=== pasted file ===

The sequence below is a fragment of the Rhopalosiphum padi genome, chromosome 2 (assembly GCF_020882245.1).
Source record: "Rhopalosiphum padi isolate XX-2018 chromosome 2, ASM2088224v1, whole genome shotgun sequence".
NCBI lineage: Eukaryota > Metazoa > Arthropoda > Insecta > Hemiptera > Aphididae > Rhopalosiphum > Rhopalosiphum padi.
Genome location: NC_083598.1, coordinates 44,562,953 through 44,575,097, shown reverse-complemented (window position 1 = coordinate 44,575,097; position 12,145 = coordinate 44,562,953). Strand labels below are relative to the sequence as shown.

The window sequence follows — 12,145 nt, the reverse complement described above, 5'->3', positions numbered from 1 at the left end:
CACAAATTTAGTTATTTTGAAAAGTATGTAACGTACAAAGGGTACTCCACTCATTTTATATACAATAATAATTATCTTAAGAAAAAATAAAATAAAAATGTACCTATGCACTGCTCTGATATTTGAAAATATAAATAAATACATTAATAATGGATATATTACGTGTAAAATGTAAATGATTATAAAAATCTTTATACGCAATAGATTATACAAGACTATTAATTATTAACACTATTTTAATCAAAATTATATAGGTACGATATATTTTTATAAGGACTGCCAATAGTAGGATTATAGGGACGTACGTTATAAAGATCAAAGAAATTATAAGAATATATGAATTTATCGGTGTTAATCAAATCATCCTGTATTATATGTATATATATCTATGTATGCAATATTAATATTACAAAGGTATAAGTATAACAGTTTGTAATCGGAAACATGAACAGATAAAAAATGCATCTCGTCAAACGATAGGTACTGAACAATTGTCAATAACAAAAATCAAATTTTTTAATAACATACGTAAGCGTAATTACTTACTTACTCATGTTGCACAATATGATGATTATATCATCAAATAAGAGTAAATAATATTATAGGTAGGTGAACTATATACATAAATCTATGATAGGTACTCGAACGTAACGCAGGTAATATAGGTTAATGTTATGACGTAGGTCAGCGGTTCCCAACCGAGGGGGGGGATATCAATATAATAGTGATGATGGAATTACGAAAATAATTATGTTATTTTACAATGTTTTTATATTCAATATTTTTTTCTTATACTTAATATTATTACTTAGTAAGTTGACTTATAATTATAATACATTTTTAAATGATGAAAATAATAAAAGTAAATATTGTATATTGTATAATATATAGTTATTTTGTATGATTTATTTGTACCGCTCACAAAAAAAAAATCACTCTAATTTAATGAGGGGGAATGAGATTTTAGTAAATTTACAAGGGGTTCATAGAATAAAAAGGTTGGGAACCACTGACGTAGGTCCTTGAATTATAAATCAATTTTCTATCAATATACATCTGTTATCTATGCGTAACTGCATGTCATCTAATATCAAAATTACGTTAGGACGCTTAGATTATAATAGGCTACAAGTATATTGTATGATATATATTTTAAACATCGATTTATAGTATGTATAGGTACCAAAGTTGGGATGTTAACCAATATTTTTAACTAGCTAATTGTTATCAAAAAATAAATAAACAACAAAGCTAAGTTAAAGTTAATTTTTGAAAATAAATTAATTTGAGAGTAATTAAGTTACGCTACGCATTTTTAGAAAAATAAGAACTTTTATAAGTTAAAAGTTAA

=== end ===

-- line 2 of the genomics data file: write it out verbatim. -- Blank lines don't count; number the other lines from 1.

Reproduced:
Source record: "Rhopalosiphum padi isolate XX-2018 chromosome 2, ASM2088224v1, whole genome shotgun sequence".